nun

A nun attends a rally with other supporters of religious freedom to praise the Supreme Court’s Hobby Lobby decision in June 2014.

Two judges on the 10th U.S. Circuit Court of Appeals have ruled that the Obama administration can force the nuns of the Little Sisters of the Poor in Denver to pay for abortion-causing drugs,although the split 2-1 opinion left no doubt about how deeply divided the nation is over the issue.

The rules of Obamacare require employers to cover contraceptives, including abortion-causing drugs. Although there is an exemption for churches, faith-based groups like the Little Sisters of the Poor, who run homes for needy elderly around the world, must comply or face penalties.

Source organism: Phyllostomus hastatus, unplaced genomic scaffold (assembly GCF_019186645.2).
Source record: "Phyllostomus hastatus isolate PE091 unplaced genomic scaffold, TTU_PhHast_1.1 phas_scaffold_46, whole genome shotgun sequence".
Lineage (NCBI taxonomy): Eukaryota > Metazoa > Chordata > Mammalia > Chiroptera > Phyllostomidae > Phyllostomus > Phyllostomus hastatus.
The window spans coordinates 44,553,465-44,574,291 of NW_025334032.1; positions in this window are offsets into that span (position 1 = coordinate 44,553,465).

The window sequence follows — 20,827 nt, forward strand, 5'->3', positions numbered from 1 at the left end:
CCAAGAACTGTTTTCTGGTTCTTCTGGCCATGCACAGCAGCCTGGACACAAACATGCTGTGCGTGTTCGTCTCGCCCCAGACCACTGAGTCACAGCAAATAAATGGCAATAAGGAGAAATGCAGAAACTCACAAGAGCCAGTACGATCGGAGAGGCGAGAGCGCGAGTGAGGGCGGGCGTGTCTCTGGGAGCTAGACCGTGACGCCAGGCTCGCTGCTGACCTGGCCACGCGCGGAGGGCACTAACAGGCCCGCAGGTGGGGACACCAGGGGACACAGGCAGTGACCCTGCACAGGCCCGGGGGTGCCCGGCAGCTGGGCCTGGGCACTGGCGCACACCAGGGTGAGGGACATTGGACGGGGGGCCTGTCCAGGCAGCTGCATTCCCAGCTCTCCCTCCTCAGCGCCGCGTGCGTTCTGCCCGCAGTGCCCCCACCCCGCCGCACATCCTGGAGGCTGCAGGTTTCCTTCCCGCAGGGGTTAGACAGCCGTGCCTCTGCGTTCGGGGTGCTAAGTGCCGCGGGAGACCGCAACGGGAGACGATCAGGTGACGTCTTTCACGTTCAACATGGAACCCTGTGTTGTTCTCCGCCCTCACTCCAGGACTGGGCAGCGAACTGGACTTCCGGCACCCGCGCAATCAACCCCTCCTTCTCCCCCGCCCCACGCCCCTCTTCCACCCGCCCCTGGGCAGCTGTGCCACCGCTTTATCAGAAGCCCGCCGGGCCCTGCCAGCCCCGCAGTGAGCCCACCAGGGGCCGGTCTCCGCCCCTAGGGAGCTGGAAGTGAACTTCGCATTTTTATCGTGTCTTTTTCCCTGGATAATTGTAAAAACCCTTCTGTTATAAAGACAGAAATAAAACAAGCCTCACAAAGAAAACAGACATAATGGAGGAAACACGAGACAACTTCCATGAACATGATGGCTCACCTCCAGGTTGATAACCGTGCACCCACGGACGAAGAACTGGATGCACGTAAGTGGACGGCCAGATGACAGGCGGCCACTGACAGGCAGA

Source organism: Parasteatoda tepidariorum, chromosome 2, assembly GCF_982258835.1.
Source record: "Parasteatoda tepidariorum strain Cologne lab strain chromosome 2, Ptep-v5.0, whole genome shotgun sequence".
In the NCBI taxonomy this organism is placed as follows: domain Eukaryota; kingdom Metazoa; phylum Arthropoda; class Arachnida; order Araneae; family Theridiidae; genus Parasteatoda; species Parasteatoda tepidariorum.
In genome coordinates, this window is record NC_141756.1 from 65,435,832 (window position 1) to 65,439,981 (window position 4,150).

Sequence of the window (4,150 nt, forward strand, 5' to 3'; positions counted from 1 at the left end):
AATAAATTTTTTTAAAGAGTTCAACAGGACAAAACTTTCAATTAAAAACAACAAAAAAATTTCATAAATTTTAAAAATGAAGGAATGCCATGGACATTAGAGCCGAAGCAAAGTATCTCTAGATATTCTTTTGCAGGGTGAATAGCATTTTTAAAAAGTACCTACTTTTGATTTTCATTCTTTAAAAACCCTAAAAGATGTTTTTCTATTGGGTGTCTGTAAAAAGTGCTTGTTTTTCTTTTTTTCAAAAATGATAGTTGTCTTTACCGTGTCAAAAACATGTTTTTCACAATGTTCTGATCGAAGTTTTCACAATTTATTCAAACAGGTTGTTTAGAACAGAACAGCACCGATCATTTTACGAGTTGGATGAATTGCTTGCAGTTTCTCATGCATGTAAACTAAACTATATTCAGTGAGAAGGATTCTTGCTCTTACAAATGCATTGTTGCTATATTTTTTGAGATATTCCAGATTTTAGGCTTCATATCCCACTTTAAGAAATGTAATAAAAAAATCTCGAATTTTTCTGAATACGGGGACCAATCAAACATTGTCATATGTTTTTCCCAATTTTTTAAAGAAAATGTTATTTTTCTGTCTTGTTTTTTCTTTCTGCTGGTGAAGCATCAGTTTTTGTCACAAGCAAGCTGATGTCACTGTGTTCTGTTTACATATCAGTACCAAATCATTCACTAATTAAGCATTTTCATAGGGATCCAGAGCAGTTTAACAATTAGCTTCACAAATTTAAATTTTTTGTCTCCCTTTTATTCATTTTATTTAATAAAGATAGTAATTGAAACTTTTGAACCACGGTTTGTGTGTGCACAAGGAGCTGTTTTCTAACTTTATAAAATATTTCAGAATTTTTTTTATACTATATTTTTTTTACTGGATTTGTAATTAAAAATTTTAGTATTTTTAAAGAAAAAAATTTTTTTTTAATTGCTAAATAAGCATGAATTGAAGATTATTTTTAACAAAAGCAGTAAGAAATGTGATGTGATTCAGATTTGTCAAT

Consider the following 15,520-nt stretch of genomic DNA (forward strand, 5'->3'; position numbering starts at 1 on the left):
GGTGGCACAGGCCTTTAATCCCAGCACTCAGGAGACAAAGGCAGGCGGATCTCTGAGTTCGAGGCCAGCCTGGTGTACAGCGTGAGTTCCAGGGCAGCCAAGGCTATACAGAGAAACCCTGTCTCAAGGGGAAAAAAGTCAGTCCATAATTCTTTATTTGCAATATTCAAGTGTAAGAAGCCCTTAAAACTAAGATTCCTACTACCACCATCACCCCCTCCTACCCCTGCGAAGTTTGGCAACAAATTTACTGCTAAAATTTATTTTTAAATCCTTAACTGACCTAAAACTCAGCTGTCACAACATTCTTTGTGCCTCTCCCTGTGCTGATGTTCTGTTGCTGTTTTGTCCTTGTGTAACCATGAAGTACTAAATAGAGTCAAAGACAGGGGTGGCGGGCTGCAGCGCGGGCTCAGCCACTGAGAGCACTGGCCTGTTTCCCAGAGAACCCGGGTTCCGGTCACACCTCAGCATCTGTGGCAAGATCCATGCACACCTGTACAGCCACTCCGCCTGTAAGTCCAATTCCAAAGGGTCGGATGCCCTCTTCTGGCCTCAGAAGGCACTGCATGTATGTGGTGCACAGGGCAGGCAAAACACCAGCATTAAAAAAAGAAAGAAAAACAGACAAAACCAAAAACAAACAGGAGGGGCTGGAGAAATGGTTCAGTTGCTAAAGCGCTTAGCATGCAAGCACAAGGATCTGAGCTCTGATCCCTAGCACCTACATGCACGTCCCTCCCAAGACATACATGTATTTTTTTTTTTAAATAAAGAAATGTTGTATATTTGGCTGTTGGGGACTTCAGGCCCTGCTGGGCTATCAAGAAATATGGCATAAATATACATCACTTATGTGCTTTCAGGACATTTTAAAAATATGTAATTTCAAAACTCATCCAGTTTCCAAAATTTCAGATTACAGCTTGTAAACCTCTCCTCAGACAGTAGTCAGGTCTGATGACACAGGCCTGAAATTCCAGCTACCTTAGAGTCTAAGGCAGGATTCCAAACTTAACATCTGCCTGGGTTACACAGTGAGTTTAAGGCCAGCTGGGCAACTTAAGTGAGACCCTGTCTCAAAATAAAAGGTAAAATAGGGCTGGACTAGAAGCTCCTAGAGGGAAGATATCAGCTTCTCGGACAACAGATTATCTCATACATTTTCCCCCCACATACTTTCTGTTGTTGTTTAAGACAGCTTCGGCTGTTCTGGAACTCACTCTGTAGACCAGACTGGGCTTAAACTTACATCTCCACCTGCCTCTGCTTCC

Judge Bobby Baldock objected to the majority ruling written by Scott Matheson, an Obama appointee, and joined by Monroe McKay.

Obamacare’s “accommodation scheme,” Baldock wrote, “forces the self-insured plaintiffs to perform an act that causes their beneficiaries to receive religiously objected-to coverage.”

“The fines the government uses to compel this act thus impose a substantial burden on the self-insured plaintiffs’ religion exercise. … Moreover, less restrictive means exist to achieve the government’s contraceptive coverage goals here,” he wrote.

Sr. Loraine Marie Maguire, a spokeswoman for the Little Sisters of the Poor, said it’s not a workable solution.

“As Little Sisters of the Poor, we simply cannot choose between our care for the elderly poor and our faith,” she said in a statement. “And we should not have to make that choice, because it violates our nation’s commitment to ensuring that people from diverse faiths can freely follow God’s calling in their lives.”